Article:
In the annals of Hval holiday lore, one story is guaranteed to get trotted out each Christmas. My children call it, “Mom’s Christmas Tree Meltdown.” I call it, “Too Many Children, Not Enough Tree,” but whatever its title, the tale marks an embarrassingly Grinch-like episode in my holiday history. My family finds the story hilarious. I do not.
The exact year of this event is unclear, but I think our sons were 4, 6 and 8 because they all remember it. Thankfully, Sam was not yet born, so he didn’t witness the debacle.
When our boys were little, our tree-trimming tradition was that they decorated the bottom and backside of the tree. In my opinion this strategy was sheer genius. It allowed the boys to participate and hang their nonbreakable ornaments, while I got to create my imagined Martha Stewart-like perfection on top.
I’m not sure what happened that fateful year. Boys on a sugar-fueled high induced by candy canes, frosted Christmas cookies and marshmallow-topped cocoa may have had something to do with it. I’m sure belated bedtimes because of winter break contributed. And it’s possible that I might have taken on a little too much in order to create the Best Christmas Ever for my children.
In fact, it may well be that this Mama was running on too little sleep, not enough caffeine and disastrously high self-expectations. Whatever the cause, the meltdown occurred (though I quibble with the term “meltdown,” it was more of a momentary lapse of sanity).
The boys and I had lugged boxes of ornaments upstairs and each son was poring over his collection of paper snowflakes, toilet paper tube angels and crookedly cut candles. Derek, having untangled the lights and garland, was supposed to photograph this festive holiday tradition. Thankfully, in the chaos that ensued, he forgot, so there is no photographic record of me shrieking red-faced at my startled offspring.
As the boys rushed to find prime spots for their handmade creations, some shoving ensued. Allegations flew.
“Hey! He moved my angel!”
“I did not! It fell down by itself!”
“Don’t touch my snowflake! MOM! HE TOUCHED MY SNOWFLAKE AND NOW IT’S TORN!”
I tried to stay on top of the escalating situation by assigning ornament stations. “Ethan, you decorate the top backside of the tree. Alex you do the middle. Zack you can hang your ornaments of the front bottom branches.”
This didn’t go over well.
“Hey! How come Zack gets to put his in the front?” Alex yelled.
“Yeah,” Ethan said. “Why do ours get stuck in the back?”
“Mine are the beautifulist,” Zack opined.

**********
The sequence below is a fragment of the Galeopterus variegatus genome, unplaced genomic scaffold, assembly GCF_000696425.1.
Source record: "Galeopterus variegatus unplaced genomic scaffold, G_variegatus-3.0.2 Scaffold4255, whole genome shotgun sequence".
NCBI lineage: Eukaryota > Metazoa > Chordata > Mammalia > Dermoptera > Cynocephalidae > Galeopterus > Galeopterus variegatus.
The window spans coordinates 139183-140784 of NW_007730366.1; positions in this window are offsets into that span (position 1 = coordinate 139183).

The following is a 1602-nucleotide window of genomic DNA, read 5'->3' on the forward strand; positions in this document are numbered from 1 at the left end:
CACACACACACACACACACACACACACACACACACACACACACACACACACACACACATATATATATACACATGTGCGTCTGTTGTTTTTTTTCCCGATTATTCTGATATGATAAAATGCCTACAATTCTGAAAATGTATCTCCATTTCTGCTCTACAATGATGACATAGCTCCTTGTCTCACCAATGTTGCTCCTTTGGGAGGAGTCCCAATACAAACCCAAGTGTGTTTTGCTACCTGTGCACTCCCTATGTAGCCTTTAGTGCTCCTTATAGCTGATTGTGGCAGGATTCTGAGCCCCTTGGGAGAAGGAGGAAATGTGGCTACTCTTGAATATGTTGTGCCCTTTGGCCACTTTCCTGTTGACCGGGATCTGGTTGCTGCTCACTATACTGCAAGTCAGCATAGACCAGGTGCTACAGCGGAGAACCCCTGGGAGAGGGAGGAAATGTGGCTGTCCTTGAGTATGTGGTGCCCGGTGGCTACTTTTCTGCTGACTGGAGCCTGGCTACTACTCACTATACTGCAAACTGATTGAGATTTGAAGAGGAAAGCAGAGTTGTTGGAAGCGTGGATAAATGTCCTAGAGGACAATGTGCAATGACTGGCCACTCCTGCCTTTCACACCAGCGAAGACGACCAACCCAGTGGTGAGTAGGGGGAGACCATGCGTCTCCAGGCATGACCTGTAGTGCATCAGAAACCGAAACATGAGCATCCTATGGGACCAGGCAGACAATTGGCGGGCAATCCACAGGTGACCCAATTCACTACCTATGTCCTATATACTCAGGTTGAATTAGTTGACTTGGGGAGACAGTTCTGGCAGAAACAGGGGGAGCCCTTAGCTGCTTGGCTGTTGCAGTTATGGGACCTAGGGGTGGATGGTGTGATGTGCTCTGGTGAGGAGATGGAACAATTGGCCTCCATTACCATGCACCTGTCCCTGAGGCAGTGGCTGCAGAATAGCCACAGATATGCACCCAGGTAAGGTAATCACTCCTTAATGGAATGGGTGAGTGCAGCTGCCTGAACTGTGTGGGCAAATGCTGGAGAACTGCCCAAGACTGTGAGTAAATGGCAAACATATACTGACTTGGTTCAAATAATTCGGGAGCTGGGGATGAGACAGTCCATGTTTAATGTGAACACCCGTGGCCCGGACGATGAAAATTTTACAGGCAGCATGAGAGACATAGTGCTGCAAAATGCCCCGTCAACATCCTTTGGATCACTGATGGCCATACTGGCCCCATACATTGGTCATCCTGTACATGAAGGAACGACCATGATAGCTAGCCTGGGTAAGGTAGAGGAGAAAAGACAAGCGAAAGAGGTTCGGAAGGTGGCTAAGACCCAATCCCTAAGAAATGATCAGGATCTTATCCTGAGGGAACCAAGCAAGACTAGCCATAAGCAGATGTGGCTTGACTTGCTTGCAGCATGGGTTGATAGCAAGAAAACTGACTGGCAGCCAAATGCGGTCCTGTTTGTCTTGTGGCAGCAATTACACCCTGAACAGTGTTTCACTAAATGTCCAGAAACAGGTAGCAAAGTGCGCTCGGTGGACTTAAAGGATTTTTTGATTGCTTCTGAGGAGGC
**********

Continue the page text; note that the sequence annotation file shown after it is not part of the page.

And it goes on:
A barrage of “are not’s” and “are too’s” evolved into more shoving, which morphed into wrestling. The tree tottered and began to sway. Someone yelled, “DOG PILE!”
And that’s when I lost it.
“Stop it! Just stop it!” I screeched. “BACK AWAY FROM THE TREE, NOW!”
At this point the narrative gets muddied. Some say I canceled Christmas and told the children Santa wasn’t coming. Others say I threatened to take every toy in the house and donate them all to the Goodwill. Another version has me informing my offspring that I brought them into to this world, and by golly, I can take them out.
All I know is at the end of my rather impassioned speech a silence fell.
“Um, boys why don’t you go play in your rooms for a bit,” Derek suggested. Three pajama-clad boys shuffled quietly from the room.
“Honey,” began Derek. I glared at him. He too, shuffled silently from the room.
I finished hanging my Victorian ornaments, but the Christmas spirit had left the room along with my family.
Mortified, I hoped we all could forget this episode ever happened. That hope vanished that Sunday as I checked kids into the church nursery. One of my husband’s friends dropped off his daughter. “Hey Cindy,” he said. “Heard you had quite the Christmas meltdown the other night.”
That’s right; my husband had shared the story with a few “close” friends. It couldn’t have spread any faster if I’d written a column about it.
Now, the tale of “Mom’s Christmas Tree Meltdown” has achieved legendary status. I guess I should be thankful “meltdown” is used in the singular tense.
Much has changed in the intervening years. Sam’s arrival meant four boys trimming the tree. The addition of two cats added to the excitement. But now, there are only two boys left at home to decorate the tree.
This year, I surprised them. “Why don’t you guys do the whole tree,” I said.
“Really?” Sam asked. “Even your ornaments?”
“Yep,” I said.
“Are you sure?” Zack asked.
I nodded and they set to work. They didn’t group the angels at the top like I do. And the dated ornaments aren’t in sequence, but you know what? I wasn’t even tempted to rearrange a thing. In fact, I think it just might be the beautifulist tree we’ve ever had.
It’s taken me awhile, but I’ve finally learned a perfect Christmas isn’t about the synchronicity and symmetry of the ornaments on the tree and it certainly isn’t about the gifts beneath it.
For me, the Best Christmas Ever is about treasuring each moment with the hands that made the ornaments, the arms that wrap me in warm embraces and the hearts that still love me – Christmas Tree Meltdown and all.
This column first appeared in the Spokesman Review, December 26, 2013